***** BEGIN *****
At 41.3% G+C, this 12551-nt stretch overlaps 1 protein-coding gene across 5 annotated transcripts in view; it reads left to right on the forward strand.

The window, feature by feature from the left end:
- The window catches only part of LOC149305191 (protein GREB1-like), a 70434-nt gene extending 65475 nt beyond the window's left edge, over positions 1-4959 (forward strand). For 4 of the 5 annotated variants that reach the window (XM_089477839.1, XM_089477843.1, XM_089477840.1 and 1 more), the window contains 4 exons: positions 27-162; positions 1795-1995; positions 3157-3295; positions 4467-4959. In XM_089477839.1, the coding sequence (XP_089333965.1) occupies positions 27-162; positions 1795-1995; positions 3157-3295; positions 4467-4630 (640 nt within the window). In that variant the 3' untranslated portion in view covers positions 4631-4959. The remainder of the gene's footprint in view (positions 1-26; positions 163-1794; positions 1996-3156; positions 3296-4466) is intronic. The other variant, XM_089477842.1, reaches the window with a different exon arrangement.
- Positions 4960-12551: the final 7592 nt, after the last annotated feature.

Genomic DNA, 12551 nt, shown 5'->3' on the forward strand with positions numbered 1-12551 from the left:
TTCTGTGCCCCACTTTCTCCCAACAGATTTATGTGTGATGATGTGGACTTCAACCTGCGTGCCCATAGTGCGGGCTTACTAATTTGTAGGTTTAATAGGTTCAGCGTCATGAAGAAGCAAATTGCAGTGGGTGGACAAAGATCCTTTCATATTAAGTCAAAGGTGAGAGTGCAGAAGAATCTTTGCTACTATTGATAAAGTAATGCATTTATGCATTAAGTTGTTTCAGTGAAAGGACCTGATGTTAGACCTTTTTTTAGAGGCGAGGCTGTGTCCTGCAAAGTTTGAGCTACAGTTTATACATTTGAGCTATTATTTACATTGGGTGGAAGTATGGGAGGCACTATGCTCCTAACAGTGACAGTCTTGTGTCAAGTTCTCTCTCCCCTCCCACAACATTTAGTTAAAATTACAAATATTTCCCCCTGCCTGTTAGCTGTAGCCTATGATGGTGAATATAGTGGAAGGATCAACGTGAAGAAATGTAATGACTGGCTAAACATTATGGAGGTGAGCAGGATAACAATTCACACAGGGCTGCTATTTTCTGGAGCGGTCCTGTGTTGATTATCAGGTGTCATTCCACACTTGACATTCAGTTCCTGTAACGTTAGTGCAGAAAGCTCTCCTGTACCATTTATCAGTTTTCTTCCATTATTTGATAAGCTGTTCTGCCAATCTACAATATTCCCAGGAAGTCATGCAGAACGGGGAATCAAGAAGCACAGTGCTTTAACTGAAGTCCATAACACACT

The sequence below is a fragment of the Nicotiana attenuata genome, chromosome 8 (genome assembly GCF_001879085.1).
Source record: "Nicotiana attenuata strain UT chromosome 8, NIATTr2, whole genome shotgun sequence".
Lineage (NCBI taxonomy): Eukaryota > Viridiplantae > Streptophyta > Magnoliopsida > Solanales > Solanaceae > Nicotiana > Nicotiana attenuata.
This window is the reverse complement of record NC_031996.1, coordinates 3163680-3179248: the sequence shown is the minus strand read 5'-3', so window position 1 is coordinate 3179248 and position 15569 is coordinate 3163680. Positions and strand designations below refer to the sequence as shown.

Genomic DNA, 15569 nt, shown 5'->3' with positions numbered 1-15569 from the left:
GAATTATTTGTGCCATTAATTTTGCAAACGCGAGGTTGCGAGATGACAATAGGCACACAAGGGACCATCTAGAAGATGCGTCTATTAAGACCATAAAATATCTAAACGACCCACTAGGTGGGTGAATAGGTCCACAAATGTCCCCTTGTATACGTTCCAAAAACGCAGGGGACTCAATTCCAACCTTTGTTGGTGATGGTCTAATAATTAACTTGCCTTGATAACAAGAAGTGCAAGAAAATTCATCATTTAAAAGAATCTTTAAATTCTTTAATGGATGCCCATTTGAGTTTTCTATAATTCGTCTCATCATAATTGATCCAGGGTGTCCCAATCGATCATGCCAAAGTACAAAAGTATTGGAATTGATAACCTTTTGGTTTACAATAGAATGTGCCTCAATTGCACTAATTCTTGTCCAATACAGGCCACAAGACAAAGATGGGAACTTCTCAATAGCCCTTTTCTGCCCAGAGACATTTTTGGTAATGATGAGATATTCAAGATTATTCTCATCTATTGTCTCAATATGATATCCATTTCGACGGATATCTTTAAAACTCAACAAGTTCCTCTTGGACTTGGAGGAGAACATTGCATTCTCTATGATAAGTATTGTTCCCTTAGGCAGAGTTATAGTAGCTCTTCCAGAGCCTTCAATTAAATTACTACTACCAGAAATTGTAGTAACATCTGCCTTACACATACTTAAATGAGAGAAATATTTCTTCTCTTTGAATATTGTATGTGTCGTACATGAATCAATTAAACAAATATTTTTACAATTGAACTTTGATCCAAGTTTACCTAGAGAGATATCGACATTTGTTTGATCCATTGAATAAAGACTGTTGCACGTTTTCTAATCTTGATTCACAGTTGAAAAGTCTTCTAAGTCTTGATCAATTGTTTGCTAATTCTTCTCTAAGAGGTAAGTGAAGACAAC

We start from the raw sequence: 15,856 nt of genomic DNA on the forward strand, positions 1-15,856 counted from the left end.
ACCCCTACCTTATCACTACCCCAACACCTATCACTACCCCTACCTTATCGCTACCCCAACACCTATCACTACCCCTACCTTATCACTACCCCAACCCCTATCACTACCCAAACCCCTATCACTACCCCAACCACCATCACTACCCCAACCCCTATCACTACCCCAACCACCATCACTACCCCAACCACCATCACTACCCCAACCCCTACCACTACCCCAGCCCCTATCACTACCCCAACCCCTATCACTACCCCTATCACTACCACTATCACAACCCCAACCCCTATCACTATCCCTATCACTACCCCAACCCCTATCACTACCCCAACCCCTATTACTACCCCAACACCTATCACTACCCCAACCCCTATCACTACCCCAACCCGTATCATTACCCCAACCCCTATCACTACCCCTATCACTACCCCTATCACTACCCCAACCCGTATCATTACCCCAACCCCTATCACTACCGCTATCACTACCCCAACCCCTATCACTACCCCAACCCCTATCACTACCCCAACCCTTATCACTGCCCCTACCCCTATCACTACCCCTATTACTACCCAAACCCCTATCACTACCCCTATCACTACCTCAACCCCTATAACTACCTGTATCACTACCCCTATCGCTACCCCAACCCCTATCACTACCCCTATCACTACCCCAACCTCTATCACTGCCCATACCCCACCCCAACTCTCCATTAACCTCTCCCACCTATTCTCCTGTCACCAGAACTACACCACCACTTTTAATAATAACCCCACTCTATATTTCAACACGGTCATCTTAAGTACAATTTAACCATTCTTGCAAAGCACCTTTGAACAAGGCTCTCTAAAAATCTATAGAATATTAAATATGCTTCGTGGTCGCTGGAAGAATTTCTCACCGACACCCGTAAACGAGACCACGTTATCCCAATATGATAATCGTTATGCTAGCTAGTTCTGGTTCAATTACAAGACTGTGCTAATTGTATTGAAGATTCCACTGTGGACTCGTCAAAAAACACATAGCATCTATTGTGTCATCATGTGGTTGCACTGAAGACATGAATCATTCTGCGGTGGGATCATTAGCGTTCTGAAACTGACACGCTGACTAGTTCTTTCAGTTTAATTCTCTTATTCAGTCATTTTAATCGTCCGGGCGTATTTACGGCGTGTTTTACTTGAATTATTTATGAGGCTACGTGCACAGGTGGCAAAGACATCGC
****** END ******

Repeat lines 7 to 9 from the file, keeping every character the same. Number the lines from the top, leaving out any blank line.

The sequence below is a fragment of the Nicotiana attenuata genome, chromosome 8 (genome assembly GCF_001879085.1).
Source record: "Nicotiana attenuata strain UT chromosome 8, NIATTr2, whole genome shotgun sequence".
Lineage (NCBI taxonomy): Eukaryota > Viridiplantae > Streptophyta > Magnoliopsida > Solanales > Solanaceae > Nicotiana > Nicotiana attenuata.